• Prep Time: 0 hours
  • Additional Time: 0 hours
  • Cook Time: 0 hours
  • Total Time: 0 hours


Units Scale

Bun Dough

  • 1 package dry yeast
  • 3 Tbsp. lukewarm water
  • 2 cups warm water
  • 11/2 Tbsp. cooking oil or shortening
  • 1/4 cup sugar
  • 3/4 tsp. salt
  • 6 cups sifted flour
  • 1/2 Tbsp. sesame oil

Pork Filling

  • 1 cup water
  • 2 Tbsp. cornstarch
  • 2 Tbsp. sugar
  • 1/2 tsp. salt
  • 23 cloves of garlic, minced
  • 1 tsp. fresh ginger, minced
  • 1 pound char siu, diced
  • Few drops red food coloring, optional


To prepare bun dough

  1. Sprinkle yeast over 3 Tbsp water and allow to stand until yeast softens.
  2. To remaining water, add oil or shortening, sugar and salt, stirring until melted or dissolved.
  3. Cool and then add yeast mixture.
  4. Place flour in a large mixing bowl and add most of the liquid.
  5. Begin kneading.
  6. Add remaining liquid to make a very heavy dough.
  7. Continue mixing until you have a smooth ball that is beginning to show signs of long strands on the outside, indicating that the gluten has fully developed.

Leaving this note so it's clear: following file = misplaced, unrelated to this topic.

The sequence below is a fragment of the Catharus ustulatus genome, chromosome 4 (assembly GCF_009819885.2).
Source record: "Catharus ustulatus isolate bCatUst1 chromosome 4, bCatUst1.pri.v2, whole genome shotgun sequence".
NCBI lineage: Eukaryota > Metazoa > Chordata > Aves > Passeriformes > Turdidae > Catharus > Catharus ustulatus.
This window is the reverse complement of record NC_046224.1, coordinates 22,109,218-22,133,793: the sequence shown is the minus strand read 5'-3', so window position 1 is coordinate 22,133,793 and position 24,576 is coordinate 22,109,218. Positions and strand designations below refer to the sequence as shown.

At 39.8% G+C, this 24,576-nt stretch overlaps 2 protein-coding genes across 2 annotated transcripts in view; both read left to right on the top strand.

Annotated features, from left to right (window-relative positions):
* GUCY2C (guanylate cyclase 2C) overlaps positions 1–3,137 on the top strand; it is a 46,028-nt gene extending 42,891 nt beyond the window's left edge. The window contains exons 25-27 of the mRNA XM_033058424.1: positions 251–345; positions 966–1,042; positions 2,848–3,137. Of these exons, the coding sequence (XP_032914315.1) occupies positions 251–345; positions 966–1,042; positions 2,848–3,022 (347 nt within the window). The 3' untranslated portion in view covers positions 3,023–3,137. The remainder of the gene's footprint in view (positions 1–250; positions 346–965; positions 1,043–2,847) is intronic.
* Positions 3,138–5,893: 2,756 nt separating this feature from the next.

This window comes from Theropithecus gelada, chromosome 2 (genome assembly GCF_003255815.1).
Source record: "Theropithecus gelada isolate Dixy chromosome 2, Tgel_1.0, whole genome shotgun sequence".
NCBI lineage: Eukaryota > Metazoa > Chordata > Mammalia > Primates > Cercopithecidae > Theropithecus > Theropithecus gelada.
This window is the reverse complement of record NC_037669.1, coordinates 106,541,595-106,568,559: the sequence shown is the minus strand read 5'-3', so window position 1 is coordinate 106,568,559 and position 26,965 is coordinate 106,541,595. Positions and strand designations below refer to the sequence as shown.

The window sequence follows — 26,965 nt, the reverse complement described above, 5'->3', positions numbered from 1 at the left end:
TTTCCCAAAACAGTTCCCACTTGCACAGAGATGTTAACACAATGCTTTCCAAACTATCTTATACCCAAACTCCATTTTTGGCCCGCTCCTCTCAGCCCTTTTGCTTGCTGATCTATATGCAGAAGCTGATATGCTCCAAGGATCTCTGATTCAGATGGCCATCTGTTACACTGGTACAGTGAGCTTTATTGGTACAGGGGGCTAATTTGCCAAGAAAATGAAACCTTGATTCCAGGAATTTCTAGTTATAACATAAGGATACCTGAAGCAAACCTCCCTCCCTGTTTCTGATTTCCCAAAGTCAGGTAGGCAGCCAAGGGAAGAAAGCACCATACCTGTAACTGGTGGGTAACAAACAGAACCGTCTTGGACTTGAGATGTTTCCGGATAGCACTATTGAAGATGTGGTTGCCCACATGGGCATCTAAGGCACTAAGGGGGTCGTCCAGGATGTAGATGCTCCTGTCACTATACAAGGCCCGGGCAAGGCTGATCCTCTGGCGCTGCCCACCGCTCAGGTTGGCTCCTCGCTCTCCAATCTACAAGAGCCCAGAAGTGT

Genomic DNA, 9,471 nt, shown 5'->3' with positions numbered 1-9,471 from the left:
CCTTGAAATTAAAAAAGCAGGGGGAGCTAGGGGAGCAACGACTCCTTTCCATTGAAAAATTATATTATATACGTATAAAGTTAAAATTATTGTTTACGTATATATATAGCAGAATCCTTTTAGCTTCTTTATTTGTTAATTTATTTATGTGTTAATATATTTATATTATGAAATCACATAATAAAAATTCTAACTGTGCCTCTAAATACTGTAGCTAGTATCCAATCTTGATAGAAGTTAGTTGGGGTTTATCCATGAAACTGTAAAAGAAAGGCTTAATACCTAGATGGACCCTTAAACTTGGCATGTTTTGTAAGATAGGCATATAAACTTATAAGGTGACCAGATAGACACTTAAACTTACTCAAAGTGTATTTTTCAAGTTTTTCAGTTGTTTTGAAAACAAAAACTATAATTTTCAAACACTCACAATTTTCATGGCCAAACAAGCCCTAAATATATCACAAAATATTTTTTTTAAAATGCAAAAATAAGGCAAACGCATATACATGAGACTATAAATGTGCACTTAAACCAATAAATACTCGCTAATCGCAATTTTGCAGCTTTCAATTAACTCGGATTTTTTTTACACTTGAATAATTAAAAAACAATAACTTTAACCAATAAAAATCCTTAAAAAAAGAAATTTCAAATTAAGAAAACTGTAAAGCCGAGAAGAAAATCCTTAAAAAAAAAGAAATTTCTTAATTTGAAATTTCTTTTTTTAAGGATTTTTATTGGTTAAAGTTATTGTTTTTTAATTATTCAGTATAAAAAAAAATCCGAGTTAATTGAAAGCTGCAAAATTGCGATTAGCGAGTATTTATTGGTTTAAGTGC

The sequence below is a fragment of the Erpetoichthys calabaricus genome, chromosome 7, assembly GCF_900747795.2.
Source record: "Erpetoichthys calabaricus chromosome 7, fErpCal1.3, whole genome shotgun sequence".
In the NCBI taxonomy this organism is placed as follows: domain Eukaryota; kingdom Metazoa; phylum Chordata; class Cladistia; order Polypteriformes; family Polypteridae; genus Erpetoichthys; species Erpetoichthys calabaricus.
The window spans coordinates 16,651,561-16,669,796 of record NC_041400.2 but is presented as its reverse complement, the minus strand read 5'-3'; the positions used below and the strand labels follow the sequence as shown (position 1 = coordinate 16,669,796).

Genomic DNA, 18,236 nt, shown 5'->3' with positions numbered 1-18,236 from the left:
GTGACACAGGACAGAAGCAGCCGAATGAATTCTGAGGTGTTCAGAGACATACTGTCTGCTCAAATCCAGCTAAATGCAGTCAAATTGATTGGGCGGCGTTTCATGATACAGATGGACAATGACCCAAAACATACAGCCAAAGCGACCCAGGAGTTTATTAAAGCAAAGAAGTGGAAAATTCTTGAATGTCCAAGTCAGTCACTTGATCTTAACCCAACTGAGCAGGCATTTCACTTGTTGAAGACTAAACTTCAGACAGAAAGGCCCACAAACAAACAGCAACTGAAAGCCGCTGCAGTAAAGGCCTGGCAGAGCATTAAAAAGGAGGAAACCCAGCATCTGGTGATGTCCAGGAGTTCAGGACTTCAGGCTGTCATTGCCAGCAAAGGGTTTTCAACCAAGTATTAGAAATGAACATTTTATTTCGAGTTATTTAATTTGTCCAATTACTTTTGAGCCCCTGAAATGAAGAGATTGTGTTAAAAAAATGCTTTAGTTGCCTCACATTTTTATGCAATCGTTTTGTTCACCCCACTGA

8. Remove dough from bowl and rinse out bowl.
  9. Pour sesame oil into bowl, return dough and turn it around until covered with a thin layer of the oil.
  10. Cover with plastic wrap and allow to rise until double in bulk — about an hour in a warm room.
  11. Placing the dough in the refrigerator and allowing it to rise there, 3-6 hours, develops the flavor.
  12. Proceed with the filling or gently deflate the dough and allow it to rise for a second time, which will further enhance the flavor.

To prepare filling

  1. In a pot, stir cornstarch, sugar and salt in water until dissolved.
  2. Bring to a boil, reduce heat and simmer 1 minute, stirring constantly.
  3. Add char siu and, if desired, red food coloring.

To stuff and steam buns

  1. Heat a steamer with plenty of water.
  2. Cut 12 (3-inch) squares of waxed paper and coat 1 side with 1/2 second coat of nonstick cooking spray.
  3. Punch down dough and divide into 12 pieces.
  4. Roll each into a ball.
  5. Flatten into a circle about 6 inches in diameter.
  6. Make the dough as thin as you can and try to keep the edges thinner than the center.
  7. Place the circle of dough in the palm of your hand.
  8. Spoon in a couple of tablespoons of filling, cupping the dough around it.